Jacob Brown had a senior year to remember on the hardwood during the 2019-20 boys basketball season.

Brown helped lead West Wilkes to its first conference championship (regular season or tournament) since 1991 when the Blackhawks won the Mountain Valley Athletic Conference tournament in late February.

He played a key role in West Wilkes earning the right to host a North Carolina High School Athletic Association state playoff game for the first time in five years. Individually, he was named MVP of the MVAC tournament and one of two Wilkes County players selected to the North Carolina Basketball Coaches Association All-District 11 team as a third-team selection.

For those efforts, and more, Brown was named the Wilkes Journal-Patriot Boys Basketball Player of the Year for the season.

“Jacob was the best player on our team, a floor general, and a student of the game — his basketball IQ is off of the charts,” said West Wilkes Head Boys Basketball Coach Scottie Greene. “Jacob helped lead his team to our conference championship in 29 years, in addition to having a great individual season.”

In addition to the postseason accolades, Brown reached the 1,000-point mark this winter en route to finishing with over 1,100 career points.

Brown averaged 18 points per game and four steals a game with a 4-to-1 assist-to-turnover ratio. He also added six rebounds per game.

Make up of the all-county team

There were 18 nominations for this year’s team, which were split into a first team and a second team. Counting the player of the year, the all-county first team has 13 players, who were nominated by their respective head coaches.

The tournament champion Blackhawks led the county with five selections and Wilkes Central finished with four honorees. North Wilkes and East Wilkes had two selections apiece.

Of the 13 first-team selections, 10 players were All-MVAC first team selections while the remaining three were All-MVAC honorable mention.

East Wilkes (7-16, 4-10 MVAC)

In Wes Rousseau’s second year as the head boys basketball coach, the Cardinals nearly doubled their win total from the previous two years combined (four) and had their highest win total in four years.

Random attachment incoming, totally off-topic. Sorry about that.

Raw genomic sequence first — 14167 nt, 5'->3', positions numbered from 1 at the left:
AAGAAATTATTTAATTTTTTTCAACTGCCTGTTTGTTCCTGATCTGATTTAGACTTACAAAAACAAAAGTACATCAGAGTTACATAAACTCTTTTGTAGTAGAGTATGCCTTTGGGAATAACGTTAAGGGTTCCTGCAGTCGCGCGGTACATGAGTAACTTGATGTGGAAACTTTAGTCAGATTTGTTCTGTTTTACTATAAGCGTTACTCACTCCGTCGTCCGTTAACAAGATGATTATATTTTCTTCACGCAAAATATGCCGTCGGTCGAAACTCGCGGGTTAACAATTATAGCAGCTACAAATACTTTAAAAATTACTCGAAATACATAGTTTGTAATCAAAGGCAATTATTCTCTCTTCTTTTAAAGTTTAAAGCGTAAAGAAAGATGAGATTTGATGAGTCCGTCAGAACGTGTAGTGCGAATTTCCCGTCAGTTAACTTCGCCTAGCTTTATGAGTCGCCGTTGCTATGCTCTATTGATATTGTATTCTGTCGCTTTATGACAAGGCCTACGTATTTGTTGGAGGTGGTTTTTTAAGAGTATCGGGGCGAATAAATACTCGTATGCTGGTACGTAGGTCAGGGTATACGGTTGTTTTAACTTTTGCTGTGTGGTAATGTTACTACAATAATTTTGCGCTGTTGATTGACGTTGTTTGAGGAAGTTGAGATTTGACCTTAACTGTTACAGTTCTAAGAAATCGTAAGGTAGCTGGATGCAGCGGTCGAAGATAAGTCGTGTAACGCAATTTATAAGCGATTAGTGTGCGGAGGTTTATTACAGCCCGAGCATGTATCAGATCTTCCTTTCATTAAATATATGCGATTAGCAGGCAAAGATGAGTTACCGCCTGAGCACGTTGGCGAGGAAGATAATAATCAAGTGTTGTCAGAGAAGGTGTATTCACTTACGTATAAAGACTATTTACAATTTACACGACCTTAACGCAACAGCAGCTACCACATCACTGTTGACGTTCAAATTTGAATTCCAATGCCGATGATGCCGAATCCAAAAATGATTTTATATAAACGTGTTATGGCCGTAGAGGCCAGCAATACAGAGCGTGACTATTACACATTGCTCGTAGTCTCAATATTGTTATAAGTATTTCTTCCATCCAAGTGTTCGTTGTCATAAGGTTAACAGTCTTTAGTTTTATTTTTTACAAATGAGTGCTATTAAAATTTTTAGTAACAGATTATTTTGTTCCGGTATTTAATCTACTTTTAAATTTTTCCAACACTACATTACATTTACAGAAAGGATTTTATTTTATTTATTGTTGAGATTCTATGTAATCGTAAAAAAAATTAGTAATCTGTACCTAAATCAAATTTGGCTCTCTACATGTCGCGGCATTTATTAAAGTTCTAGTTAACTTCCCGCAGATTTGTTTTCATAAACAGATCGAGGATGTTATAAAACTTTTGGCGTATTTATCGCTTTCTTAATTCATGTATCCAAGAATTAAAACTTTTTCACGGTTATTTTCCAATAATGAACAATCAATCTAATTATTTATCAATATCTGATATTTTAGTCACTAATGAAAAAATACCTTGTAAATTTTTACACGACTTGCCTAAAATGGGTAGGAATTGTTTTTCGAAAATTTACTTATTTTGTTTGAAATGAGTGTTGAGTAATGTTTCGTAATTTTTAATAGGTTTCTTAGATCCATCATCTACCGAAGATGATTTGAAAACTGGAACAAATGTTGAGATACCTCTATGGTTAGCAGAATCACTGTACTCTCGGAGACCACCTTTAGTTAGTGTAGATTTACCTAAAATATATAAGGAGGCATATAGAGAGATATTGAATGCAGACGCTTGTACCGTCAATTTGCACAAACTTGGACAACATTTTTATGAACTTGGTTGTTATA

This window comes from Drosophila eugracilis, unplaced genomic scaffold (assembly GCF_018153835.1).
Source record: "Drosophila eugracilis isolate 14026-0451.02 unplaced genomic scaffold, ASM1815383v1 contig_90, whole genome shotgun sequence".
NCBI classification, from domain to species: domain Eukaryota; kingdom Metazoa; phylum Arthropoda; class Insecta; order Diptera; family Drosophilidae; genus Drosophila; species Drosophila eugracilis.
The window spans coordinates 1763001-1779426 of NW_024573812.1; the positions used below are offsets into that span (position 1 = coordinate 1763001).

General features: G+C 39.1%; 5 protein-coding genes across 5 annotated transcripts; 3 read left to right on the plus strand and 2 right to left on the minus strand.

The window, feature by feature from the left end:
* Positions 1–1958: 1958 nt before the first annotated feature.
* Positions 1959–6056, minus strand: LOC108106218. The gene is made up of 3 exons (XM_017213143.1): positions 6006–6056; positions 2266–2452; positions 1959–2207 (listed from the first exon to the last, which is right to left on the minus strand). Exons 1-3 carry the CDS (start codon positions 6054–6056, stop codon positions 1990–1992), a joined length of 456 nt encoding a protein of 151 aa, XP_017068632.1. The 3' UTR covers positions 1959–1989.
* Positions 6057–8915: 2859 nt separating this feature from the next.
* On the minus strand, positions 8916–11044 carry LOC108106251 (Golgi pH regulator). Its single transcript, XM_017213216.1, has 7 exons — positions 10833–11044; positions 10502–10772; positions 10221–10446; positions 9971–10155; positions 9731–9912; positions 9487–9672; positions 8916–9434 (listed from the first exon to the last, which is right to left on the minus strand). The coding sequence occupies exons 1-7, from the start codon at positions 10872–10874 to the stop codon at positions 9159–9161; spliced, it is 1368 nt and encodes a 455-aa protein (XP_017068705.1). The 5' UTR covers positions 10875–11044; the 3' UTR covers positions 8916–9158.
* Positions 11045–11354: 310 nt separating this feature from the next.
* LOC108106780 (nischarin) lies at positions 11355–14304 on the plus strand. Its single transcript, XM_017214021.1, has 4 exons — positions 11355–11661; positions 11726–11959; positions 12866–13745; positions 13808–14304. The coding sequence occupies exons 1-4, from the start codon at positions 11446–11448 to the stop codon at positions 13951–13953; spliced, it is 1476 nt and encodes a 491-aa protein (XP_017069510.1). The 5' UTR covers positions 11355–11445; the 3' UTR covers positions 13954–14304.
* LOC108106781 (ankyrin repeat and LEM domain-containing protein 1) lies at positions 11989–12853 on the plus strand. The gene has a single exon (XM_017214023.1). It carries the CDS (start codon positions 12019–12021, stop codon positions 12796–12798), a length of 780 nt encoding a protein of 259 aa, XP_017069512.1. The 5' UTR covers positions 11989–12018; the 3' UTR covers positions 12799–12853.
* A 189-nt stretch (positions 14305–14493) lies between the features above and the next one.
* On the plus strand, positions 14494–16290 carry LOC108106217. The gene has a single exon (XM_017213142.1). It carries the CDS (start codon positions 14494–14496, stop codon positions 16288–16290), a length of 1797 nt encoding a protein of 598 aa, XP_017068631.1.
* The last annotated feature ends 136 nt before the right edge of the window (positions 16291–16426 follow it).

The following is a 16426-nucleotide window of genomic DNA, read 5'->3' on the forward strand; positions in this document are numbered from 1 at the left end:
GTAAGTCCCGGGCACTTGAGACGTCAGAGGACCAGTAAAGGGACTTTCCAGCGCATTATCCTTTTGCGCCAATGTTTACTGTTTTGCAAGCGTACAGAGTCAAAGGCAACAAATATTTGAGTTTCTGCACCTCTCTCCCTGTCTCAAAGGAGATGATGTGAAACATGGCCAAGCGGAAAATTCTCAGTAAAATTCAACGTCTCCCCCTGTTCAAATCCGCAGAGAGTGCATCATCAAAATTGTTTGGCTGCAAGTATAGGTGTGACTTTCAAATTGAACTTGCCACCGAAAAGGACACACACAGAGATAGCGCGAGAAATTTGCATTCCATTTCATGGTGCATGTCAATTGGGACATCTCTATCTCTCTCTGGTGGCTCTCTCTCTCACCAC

Senior guard and All-MVAC selection Trey Lambert was a big reason for that success.

Lambert, who recently signed to play baseball for Catawba Valley Community College, led East Wilkes in both scoring (18.9 points per game) and rebounding (9.6 boards per game). He also had 3.8 assists, 2.1 steals and 1.2 blocks per game.

“Trey is a team leader and explosive athlete. He led our team in every major statistical category this season, and will be very difficult to replace next year,” said Rousseau. “With his length and quickness, he was a difficult matchup for any opposing team this season.”

Dylan Ward was big from both the free-throw line (80 percent free-throw shooter) and the 3-point line (40 percent) this winter.

The junior All-MVAC honorable mention selection averaged 10.3 points per game.

“Dylan was the best ball-handler on the team and had the highest assist to turnover ratio in the program,” said Rousseau.

North Wilkes (7-18, 3-11 MVAC)

Matthew Holloway turned in a strong senior season with solid stats on offense for the Vikings this winter.

Holloway averaged 13 points a game but was big in the MVAC games where he averaged 16.1 points a game and was named to the All-MVAC team. He also added 5.1 rebounds a game while shooting 53 percent.

One of Holloway’s biggest games was a 25-point, 13-rebound performance against East Wilkes.

“Matthew was our most consistent player throughout the conference season and developed into one of the most productive players I have ever coached,” said North Wilkes Head Coach Logan Call.

Zack Carlton also turned in an All-MVAC junior season thanks to averaging 11.7 points and 3.5 rebounds a game and Call felt he provided a big 1-2 combo on offense, alongside Holloway.

“Zack is a guy who can single-handedly keep you in a game offensively when he gets hot. He had a three-game stretch during the season where he scored 32, 24 and 20 in consecutive games to help carry us to wins,” said Call. “I am most proud with how he continued to work and play on both ends late in the season when his shot wasn’t falling.”

West Wilkes (18-8, 11-3 MVAC)

Brown wasn’t the only Blackhawk senior to have a banner winter.

Post player Jackson Stinson closed out his senior campaign by averaging 15 points a game and adding six offensive rebounds a game.

Stinson, a player Greene called “a dominant post player and our leading free-throw shooter,” was also an All-MVAC selection.

Jaden Wentz, another All-MVAC selection, averaged nine points a game. The Warren Wilson College-signee had a 3-to-1 assist-to-turnover ratio.

“Jaden was our team’s emotional leader, on and off of the court,” said Greene. “He’s a fierce competitor who will not back down from any challenge.”

With Brown, Stinson and Wentz all graduating, juniors and All-MVAC honorable mention selections. Austin Triplette and Dylan Miller should assume much bigger roles in 2020-21 after being key contributors this past season.